"I would posit," Cifaldi said, "that Nintendo downloaded Super Mario Bros. from the internet and sold it to you."

Polygon reached out to Nintendo for comment on that accusation, to which they responded emphatically; "Nintendo is not using ROMs downloaded from the internet."

Regardless of Nintendo's stance on emulation, Cifaldi said that the easiest, the most accurate and the most non-destructive way forward for digital games preservation was to use emulators such as Multiple Arcade Machine Emulator and Multi Emulator Super System, colloquially known as MAME and MESS respectively.

Cifaldi argued that if GOG.com can use a modified version of DOSBox to sell classic PC games, why can't some company use MAME and MESS to package and sell classic arcade and console games? It's easier now than ever since, on March 4 of this year, MAME and MESS went open source under the same license as DOSBox, meaning that for the first time those emulators can be used commercially for free.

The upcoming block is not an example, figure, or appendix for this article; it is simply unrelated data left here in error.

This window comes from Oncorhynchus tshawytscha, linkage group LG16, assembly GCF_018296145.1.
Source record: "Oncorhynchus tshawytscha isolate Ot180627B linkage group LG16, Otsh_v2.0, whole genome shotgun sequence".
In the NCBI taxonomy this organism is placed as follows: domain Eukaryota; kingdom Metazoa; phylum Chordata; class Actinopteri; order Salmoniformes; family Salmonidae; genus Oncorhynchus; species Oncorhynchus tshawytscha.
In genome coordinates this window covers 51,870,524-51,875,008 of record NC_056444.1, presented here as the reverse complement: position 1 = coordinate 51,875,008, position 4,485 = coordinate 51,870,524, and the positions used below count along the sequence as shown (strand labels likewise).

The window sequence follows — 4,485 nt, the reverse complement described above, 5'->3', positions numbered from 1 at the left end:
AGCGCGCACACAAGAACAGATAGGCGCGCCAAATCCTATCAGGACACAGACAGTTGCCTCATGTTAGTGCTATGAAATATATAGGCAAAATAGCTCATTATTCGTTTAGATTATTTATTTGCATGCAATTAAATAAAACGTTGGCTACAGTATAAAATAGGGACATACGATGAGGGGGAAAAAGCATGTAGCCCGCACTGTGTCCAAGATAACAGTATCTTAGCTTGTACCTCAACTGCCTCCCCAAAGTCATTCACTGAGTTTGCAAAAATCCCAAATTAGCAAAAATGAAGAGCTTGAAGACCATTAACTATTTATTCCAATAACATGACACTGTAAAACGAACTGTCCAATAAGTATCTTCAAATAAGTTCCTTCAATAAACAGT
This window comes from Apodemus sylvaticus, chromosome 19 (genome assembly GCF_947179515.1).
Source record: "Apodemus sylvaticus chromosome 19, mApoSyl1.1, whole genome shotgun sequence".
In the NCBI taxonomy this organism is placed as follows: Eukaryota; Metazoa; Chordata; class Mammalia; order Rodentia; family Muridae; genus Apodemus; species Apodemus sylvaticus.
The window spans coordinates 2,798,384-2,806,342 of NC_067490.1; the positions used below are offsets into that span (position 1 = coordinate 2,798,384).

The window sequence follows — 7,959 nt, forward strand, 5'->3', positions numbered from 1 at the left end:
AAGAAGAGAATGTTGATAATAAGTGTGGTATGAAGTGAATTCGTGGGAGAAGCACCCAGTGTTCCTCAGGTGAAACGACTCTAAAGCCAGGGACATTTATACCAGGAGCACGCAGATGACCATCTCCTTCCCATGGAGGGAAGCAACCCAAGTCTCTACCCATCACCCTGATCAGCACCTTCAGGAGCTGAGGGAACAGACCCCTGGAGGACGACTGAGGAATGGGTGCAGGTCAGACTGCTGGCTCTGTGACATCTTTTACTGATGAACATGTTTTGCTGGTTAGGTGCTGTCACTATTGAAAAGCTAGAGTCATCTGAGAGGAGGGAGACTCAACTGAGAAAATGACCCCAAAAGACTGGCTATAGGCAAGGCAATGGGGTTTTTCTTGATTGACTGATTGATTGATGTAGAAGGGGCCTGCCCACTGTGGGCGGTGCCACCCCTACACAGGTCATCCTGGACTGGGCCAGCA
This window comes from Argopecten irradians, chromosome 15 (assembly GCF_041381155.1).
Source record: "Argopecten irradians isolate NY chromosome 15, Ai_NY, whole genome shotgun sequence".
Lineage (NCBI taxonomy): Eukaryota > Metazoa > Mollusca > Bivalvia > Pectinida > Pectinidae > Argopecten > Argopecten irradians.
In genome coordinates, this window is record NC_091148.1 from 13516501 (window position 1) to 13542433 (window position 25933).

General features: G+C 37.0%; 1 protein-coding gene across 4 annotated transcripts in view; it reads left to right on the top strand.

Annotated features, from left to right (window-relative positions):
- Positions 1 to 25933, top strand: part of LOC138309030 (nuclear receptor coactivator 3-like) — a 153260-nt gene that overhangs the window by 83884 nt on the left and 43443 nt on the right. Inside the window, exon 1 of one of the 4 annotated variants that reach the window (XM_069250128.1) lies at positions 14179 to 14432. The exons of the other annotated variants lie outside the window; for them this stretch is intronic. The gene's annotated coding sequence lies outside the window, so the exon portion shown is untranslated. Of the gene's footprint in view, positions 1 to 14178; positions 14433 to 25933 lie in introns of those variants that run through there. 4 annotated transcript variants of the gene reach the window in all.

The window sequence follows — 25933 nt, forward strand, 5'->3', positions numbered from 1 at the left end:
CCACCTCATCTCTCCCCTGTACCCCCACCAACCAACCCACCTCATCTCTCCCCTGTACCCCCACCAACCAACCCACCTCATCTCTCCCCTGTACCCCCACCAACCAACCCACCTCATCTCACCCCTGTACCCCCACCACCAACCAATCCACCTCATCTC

"I’m not saying MAME and MESS are perfect," Cifaldi said, but since the code is open source volunteers can easily contribute to making it better. His own company, which recently ported Mega Man to modern platforms, is playing with the technology, and may use it in a commercial release before long, but the code is out there for anyone.

"We’re just a single studio," Cifaldi said. "I can imagine someone like an Amazon forking MAME, bringing it in house, bringing it up to snuff and bringing games back."